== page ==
Joints are the simplest of the bunch. They’re just ground marijuana rolled in cigarette papers. Sometimes people roll them with a crutch, which is basically just a stiffer bit of paper to hold the weed in place.
What to know
Unlike spliffs and blunts, which contain tobacco, joints contain nothing but cannabis and the paper it’s rolled in. The upside to smoking joints is that you’re not exposing yourself to tobacco or nicotine.
Still, they’re not much better for you:
- Marijuana smoke can be just as harmful as tobacco smoke. Smoking marijuana irritates the lungs. People who smoke it often have the same breathing issues as tobacco smokers, such as chronic cough and frequent lung infections.
- Smoking marijuana may cause air pockets in the lungs. According to the American Lung Association, smoking weed has been linked to the development of large air bubbles in the lungs and air pockets between both lungs and the chest wall in young to middle-aged adults who smoke a lot of pot.
- Secondhand marijuana smoke may be more dangerous than directly inhaled smoke.Secondhand marijuana smoke contains a lot of the same toxins and carcinogens as directly inhaled smoke and may even contain more, according to some research.
You might argue that joints are better for you because there’s no tobacco in a joint, but the benefit is minimal.
There’s no safe way of smoking anything. Joints, spliffs, blunts, pipes, bongs — they all carry risks.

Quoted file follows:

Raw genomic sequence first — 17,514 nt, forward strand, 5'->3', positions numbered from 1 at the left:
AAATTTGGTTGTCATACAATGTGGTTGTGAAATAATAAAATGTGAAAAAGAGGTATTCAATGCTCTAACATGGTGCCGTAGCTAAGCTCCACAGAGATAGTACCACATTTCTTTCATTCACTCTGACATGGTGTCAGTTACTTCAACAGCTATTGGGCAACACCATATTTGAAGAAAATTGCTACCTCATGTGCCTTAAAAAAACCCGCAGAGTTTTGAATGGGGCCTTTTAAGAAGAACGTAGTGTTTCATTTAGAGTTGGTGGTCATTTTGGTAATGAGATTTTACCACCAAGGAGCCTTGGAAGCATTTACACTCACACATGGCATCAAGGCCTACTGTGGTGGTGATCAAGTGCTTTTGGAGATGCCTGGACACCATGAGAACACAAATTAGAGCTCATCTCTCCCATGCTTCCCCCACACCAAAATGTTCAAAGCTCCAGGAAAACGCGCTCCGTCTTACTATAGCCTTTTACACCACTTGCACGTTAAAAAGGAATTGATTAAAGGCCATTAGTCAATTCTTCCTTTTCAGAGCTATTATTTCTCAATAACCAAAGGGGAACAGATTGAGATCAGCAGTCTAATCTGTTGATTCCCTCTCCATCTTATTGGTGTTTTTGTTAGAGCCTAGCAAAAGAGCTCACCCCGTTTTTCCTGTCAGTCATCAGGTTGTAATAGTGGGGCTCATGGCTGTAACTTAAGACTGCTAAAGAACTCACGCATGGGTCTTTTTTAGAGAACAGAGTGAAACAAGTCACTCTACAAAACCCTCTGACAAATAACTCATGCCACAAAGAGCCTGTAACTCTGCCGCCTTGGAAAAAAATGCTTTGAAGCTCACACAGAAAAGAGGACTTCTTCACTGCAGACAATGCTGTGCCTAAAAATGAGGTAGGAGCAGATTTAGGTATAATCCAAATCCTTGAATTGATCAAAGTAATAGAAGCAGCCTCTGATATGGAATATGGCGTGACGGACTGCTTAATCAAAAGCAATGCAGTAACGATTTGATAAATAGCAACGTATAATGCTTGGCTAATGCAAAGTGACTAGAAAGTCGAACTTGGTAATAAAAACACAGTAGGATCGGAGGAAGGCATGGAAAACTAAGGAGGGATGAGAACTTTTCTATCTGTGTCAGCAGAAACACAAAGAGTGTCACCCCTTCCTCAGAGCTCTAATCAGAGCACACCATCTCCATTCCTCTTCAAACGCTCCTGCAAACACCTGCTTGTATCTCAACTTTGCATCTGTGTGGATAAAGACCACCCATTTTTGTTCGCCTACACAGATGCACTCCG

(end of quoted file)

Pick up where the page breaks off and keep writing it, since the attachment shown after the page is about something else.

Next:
A blunt can be several things, depending on who you ask. We'll take a look at what it usually refers to and how it compares to a joint or spliff.
Blunts vs. Joints: What Is The Difference?
Despite the fact that there are now several alternative ways to consume cannabis without smoking it, the classic way to consume for most people is still to roll a joint or blunt. If you’re new to smoking weed, you may be wondering what are the differences between a blunt and joint? We’ll go over the main distinctions of a blunt vs joint so you can decide which you’d prefer to roll up with.
The first difference you’ll spot between a joint and blunt is the color of the paper. Blunts are always thicker and darker in color due to the tobacco content.
Papers can vary in appearance. There are white papers which could be bleached. Unbleached papers tend to be tanner in color but thinner than blunts. There are even transparent and gold-coated papers. Certain scented rolling papers come with designs printed on them that hint at the flavor.
Blunts come in various shapes and sizes but for the most part they are tan in color. Backwoods and fronto have veins because they consist of natural leaves. Depending on how the blunt was rolled, it will either look smooth on the outside or rigid from leaves and their veins.
One of the main reasons someone would choose a blunt over a joint is the amount of time it burns. Blunts tend to burn for a longer period of time than rolling papers because the paper they’re made with is thicker. If you prefer joints but want a slower burn there are thick papers and others labeled “slow-burning.”
The slower burn of a blunt makes it better for sharing with larger groups of people. Joints are better for fast smoking, solo smoking or for sharing between two to three people.